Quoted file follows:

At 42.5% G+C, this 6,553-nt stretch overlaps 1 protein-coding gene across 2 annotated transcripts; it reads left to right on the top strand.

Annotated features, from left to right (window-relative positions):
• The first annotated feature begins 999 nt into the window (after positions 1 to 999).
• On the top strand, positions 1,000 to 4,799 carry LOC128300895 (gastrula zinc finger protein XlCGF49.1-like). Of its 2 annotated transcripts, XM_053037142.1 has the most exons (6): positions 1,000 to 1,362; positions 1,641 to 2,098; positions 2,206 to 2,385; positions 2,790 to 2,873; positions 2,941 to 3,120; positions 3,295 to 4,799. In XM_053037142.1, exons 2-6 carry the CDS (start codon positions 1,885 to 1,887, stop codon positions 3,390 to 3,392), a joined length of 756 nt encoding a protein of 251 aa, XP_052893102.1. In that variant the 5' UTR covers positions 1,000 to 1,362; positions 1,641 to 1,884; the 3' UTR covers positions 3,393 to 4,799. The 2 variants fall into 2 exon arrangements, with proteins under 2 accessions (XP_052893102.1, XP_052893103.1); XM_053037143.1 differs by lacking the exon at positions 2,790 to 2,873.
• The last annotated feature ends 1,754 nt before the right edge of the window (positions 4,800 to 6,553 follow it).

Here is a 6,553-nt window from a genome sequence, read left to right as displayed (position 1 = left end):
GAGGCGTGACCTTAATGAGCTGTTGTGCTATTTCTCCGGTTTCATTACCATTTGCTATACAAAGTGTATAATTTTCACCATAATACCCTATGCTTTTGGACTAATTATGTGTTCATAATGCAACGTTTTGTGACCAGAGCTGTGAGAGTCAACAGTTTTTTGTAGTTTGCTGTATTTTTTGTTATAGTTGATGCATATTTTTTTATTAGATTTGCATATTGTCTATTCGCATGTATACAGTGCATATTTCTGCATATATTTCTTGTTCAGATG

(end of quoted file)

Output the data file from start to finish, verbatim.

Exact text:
At 42.5% G+C, this 6,553-nt stretch overlaps 1 protein-coding gene across 2 annotated transcripts; it reads left to right on the top strand.

Annotated features, from left to right (window-relative positions):
• The first annotated feature begins 999 nt into the window (after positions 1 to 999).
• On the top strand, positions 1,000 to 4,799 carry LOC128300895 (gastrula zinc finger protein XlCGF49.1-like). Of its 2 annotated transcripts, XM_053037142.1 has the most exons (6): positions 1,000 to 1,362; positions 1,641 to 2,098; positions 2,206 to 2,385; positions 2,790 to 2,873; positions 2,941 to 3,120; positions 3,295 to 4,799. In XM_053037142.1, exons 2-6 carry the CDS (start codon positions 1,885 to 1,887, stop codon positions 3,390 to 3,392), a joined length of 756 nt encoding a protein of 251 aa, XP_052893102.1. In that variant the 5' UTR covers positions 1,000 to 1,362; positions 1,641 to 1,884; the 3' UTR covers positions 3,393 to 4,799. The 2 variants fall into 2 exon arrangements, with proteins under 2 accessions (XP_052893102.1, XP_052893103.1); XM_053037143.1 differs by lacking the exon at positions 2,790 to 2,873.
• The last annotated feature ends 1,754 nt before the right edge of the window (positions 4,800 to 6,553 follow it).

Here is a 6,553-nt window from a genome sequence, read left to right as displayed (position 1 = left end):
GAGGCGTGACCTTAATGAGCTGTTGTGCTATTTCTCCGGTTTCATTACCATTTGCTATACAAAGTGTATAATTTTCACCATAATACCCTATGCTTTTGGACTAATTATGTGTTCATAATGCAACGTTTTGTGACCAGAGCTGTGAGAGTCAACAGTTTTTTGTAGTTTGCTGTATTTTTTGTTATAGTTGATGCATATTTTTTTATTAGATTTGCATATTGTCTATTCGCATGTATACAGTGCATATTTCTGCATATATTTCTTGTTCAGATG